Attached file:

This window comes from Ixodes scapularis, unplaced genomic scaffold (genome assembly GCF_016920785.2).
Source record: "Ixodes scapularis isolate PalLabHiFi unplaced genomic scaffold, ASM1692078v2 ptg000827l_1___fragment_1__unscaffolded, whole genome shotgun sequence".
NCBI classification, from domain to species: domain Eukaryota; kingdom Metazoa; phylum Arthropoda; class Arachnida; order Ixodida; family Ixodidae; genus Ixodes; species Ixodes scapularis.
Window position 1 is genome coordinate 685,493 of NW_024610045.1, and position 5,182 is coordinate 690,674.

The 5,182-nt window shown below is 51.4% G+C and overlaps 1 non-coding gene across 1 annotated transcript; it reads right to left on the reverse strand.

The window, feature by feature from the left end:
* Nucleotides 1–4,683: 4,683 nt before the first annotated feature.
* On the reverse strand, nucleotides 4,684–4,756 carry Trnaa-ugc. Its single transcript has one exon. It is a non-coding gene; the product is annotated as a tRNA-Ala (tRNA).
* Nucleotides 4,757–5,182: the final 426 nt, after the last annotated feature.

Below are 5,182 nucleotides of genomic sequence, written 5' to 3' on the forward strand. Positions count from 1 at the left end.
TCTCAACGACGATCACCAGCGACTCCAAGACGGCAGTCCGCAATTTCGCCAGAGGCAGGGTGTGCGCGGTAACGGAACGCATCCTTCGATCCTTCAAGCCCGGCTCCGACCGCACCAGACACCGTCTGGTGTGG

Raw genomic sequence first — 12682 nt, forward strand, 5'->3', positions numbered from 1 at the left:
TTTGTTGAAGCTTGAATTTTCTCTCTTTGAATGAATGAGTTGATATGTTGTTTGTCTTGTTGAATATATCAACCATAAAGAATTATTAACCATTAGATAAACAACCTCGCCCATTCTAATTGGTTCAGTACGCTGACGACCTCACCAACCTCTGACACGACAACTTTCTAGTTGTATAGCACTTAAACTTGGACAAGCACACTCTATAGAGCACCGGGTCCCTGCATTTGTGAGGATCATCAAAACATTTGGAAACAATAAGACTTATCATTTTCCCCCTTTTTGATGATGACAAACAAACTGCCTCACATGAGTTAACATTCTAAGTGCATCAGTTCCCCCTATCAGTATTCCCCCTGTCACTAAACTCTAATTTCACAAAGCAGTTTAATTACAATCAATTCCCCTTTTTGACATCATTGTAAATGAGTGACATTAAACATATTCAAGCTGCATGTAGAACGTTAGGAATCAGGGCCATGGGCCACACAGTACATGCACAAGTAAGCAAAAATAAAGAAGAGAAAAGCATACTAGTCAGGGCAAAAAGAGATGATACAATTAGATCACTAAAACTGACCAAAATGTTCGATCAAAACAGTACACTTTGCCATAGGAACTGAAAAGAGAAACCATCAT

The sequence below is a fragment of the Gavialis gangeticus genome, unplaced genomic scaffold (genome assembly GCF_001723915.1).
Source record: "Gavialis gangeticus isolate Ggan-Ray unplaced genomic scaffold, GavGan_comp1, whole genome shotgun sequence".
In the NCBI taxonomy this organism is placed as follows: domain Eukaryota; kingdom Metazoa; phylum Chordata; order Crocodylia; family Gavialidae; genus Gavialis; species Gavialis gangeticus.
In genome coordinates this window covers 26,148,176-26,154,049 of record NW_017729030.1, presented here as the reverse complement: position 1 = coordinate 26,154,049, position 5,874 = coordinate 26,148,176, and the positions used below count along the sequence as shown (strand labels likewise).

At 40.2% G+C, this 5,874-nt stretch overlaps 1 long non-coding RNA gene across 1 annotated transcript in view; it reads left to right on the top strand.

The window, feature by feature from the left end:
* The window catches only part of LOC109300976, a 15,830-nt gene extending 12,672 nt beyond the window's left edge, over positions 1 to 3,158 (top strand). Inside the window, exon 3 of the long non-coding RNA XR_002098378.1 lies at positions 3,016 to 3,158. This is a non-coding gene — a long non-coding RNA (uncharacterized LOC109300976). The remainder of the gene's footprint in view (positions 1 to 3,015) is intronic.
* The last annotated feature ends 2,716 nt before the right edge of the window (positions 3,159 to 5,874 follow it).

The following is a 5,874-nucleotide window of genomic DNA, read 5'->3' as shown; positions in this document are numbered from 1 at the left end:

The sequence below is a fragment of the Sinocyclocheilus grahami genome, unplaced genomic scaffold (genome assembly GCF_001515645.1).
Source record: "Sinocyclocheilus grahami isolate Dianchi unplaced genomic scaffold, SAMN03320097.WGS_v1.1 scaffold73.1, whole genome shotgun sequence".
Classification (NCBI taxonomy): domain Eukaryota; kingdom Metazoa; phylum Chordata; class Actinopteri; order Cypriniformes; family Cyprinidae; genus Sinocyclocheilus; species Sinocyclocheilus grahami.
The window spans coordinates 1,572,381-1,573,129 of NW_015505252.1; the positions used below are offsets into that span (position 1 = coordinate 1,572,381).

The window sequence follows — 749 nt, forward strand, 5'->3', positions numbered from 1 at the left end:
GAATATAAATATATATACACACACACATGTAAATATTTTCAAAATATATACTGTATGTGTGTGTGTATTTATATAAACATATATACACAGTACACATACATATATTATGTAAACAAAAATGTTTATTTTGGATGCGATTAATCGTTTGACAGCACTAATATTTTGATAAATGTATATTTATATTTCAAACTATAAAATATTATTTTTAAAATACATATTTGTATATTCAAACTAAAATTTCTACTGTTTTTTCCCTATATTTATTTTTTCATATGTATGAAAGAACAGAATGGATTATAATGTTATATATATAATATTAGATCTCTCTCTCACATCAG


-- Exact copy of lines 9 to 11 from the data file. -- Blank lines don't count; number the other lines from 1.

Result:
* Nucleotides 4,757–5,182: the final 426 nt, after the last annotated feature.

Below are 5,182 nucleotides of genomic sequence, written 5' to 3' on the forward strand. Positions count from 1 at the left end.
TCTCAACGACGATCACCAGCGACTCCAAGACGGCAGTCCGCAATTTCGCCAGAGGCAGGGTGTGCGCGGTAACGGAACGCATCCTTCGATCCTTCAAGCCCGGCTCCGACCGCACCAGACACCGTCTGGTGTGG